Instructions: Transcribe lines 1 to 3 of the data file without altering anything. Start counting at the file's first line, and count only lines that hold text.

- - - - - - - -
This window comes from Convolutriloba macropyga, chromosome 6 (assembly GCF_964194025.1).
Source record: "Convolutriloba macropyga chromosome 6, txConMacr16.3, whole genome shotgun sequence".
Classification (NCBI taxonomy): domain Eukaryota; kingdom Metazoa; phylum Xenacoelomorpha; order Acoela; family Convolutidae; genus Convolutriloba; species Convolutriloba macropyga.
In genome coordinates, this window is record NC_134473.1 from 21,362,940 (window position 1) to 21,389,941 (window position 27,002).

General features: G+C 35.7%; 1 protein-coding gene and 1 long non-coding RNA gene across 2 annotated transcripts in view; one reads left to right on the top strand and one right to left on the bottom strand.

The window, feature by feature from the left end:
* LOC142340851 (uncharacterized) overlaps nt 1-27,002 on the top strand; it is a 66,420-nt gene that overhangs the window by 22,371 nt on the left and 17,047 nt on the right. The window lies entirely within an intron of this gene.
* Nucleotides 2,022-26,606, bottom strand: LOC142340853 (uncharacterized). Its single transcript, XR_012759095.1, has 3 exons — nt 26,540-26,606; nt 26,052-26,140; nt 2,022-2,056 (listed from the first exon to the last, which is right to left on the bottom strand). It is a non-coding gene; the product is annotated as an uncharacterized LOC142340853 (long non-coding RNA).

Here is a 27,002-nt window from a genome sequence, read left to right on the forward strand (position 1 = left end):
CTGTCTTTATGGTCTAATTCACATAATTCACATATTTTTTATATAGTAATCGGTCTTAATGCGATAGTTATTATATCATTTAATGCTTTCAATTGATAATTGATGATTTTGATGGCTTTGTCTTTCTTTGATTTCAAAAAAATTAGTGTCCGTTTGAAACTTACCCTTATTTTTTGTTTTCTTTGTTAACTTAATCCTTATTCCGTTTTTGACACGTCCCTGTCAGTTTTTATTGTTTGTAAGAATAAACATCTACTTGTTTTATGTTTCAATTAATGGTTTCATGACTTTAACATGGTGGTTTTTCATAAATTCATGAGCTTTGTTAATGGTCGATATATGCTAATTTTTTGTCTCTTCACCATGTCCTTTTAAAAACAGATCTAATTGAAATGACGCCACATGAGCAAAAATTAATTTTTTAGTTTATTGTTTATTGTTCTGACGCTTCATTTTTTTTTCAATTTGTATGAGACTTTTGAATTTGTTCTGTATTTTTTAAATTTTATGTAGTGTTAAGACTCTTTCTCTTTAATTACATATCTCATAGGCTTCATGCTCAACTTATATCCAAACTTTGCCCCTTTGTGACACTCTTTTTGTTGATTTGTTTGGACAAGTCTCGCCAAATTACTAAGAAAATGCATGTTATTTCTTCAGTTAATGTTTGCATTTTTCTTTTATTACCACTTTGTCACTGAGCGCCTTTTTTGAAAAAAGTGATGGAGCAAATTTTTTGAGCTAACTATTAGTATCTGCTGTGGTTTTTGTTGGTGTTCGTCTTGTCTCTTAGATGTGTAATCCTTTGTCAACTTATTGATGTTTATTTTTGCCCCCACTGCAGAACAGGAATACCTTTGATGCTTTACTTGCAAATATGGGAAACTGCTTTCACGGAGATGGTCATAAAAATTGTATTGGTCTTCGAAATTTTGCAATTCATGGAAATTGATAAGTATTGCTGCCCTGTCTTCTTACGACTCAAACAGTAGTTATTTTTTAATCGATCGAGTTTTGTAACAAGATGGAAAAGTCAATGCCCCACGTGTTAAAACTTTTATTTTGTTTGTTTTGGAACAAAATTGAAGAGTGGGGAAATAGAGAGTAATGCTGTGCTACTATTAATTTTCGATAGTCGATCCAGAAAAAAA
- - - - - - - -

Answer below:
This window comes from Convolutriloba macropyga, chromosome 6 (assembly GCF_964194025.1).
Source record: "Convolutriloba macropyga chromosome 6, txConMacr16.3, whole genome shotgun sequence".
Classification (NCBI taxonomy): domain Eukaryota; kingdom Metazoa; phylum Xenacoelomorpha; order Acoela; family Convolutidae; genus Convolutriloba; species Convolutriloba macropyga.